An Uddingston man who spat on a priest as an Orange Walk went past a church in Glasgow last summer has been jailed for 10 months.
Bradley Wallace (24), who wasn’t a member of the organisation or a participant in the walk, assaulted Canon Thomas White outside St Alphonsus Church on London Road on July 7.
He was later snared by the ‘DNA’ he left of the clergyman’s vestment.
The annual Boyne Parade through Glasgow had around 4000 participants and as many spectators, by 5pm it had splintered into factions who took different routes through the city.
One of the factions was walking along London Road towards its junction with Kent Street, flanked by police officers who took position outside of St Alphonsus Church as Canon White said goodbye to his congregation after Mass.
A large disturbance broke out which took police away from the church, and members of the public who had been associating themselves with the parade became more volatile towards the congregation.
They began to sing sectarian songs, while also shouting abuse and spitting at Canon White and the parishioners – Wallace, who was amongst the group, spat on Canon White’s back.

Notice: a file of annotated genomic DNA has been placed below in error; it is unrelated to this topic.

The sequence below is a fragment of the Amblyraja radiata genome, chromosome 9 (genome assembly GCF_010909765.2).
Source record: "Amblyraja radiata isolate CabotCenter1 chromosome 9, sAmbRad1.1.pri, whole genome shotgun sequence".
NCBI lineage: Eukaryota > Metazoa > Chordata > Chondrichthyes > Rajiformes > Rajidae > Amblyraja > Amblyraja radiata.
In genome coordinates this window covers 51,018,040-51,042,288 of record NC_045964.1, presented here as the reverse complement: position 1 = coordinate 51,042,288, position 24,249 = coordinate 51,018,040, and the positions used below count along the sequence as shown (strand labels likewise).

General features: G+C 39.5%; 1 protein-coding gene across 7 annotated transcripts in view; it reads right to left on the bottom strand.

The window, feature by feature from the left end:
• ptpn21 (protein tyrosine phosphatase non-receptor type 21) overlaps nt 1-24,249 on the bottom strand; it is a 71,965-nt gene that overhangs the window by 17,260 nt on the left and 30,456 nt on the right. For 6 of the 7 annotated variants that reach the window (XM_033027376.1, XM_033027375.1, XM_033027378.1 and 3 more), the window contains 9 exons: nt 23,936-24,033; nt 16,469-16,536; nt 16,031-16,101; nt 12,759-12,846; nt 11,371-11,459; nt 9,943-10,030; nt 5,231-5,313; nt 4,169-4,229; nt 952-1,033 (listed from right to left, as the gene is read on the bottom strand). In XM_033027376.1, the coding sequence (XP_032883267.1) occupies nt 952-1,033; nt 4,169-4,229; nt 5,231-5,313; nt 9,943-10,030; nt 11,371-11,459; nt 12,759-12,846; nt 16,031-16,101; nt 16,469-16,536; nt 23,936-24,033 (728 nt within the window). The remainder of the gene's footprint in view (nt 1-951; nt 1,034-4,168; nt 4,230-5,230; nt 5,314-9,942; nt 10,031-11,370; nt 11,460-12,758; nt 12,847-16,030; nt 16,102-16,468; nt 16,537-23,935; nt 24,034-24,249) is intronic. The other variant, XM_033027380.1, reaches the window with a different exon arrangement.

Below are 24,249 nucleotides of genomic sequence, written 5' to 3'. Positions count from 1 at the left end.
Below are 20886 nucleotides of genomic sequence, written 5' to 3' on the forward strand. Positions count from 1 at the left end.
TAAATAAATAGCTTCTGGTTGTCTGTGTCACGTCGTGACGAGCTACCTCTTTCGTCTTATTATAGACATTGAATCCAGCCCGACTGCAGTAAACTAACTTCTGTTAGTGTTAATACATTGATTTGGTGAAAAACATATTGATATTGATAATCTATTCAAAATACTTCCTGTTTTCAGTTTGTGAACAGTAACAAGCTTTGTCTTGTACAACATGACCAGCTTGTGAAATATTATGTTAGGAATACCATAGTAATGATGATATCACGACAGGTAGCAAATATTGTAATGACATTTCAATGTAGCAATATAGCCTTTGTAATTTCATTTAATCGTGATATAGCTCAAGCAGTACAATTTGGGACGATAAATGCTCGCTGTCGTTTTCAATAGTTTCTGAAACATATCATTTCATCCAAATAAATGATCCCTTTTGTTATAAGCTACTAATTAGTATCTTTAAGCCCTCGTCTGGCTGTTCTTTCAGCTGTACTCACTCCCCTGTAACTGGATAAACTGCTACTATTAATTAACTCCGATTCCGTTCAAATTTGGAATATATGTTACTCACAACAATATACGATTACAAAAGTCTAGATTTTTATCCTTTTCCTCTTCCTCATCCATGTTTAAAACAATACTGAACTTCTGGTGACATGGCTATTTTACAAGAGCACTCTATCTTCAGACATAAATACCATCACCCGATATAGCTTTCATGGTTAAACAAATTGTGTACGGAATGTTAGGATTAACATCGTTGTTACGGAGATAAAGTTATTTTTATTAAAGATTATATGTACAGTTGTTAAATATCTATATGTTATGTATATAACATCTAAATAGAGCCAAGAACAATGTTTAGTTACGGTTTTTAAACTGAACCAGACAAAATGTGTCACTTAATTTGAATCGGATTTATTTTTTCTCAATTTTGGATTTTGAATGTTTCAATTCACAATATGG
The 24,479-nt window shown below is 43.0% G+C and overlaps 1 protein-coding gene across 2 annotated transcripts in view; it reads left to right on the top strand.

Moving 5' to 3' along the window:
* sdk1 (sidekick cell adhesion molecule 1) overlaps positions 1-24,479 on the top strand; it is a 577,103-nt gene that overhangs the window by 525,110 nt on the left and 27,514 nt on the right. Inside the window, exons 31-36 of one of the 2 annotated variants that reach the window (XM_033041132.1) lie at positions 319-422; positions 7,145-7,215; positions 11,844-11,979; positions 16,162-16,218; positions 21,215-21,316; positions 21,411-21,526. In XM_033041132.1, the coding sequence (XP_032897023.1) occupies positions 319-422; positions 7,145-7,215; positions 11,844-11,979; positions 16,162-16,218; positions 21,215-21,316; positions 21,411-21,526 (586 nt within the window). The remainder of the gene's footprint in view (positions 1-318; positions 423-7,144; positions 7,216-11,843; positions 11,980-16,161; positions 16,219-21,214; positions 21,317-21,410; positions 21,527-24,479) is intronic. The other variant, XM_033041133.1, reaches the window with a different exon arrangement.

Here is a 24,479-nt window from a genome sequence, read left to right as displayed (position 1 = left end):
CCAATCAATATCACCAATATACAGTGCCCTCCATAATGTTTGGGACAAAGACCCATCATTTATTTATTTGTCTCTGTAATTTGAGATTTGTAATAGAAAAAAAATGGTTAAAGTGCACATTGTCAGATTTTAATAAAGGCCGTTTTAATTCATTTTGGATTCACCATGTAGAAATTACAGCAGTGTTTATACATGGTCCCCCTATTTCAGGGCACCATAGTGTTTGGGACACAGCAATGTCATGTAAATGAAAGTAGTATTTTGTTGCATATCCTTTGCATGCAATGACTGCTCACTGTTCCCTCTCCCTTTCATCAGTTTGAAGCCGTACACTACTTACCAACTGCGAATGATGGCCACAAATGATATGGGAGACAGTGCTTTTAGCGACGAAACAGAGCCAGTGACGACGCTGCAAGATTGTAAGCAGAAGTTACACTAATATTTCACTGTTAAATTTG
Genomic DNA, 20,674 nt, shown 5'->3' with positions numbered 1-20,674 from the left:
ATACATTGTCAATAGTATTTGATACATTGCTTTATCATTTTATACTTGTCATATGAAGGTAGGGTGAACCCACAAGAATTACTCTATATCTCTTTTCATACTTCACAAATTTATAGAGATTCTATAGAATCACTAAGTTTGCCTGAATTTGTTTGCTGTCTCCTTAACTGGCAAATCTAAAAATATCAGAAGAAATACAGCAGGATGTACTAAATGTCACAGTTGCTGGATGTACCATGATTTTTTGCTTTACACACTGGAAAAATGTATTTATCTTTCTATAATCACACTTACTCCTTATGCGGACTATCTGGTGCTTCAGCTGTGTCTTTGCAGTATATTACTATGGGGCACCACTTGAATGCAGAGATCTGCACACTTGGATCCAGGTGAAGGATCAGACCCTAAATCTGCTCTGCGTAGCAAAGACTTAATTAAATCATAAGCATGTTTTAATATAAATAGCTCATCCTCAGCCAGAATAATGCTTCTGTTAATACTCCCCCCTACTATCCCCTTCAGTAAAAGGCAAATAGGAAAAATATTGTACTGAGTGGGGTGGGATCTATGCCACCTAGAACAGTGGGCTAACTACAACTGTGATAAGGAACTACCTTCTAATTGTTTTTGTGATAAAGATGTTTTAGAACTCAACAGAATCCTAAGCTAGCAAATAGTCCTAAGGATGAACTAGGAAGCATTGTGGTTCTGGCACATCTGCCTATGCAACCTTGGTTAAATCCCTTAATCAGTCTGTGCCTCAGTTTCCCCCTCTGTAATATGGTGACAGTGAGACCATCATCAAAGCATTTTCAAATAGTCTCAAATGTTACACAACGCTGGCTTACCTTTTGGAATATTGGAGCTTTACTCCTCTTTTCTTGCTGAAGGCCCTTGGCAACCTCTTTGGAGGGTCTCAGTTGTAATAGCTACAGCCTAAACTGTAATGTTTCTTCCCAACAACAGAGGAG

Wallace admitted assaulting Father White when he appeared at Glasgow Sheriff Court in January, with a possible 15-month sentence reduced to 10 months on account his early guilty plea.
Sheriff Andrew Cubie described Wallace’s actions as a ‘disgusting, cowardly and provocative’ act designed to ‘humiliate and demean’.
He said: “Those tempted to act in a sectarian way must understand society’s repugnance of and weariness of that kind of behaviour and must expect to be dealt with accordingly.”
Meanwhile, latest figures released by Police Scotland – likely to be a fraction of the actual number – showed there were 6736 hate crimes in Scotland in 2017-18.
That’s an average of more than 18 every single day of the year, with around two thirds based on racism.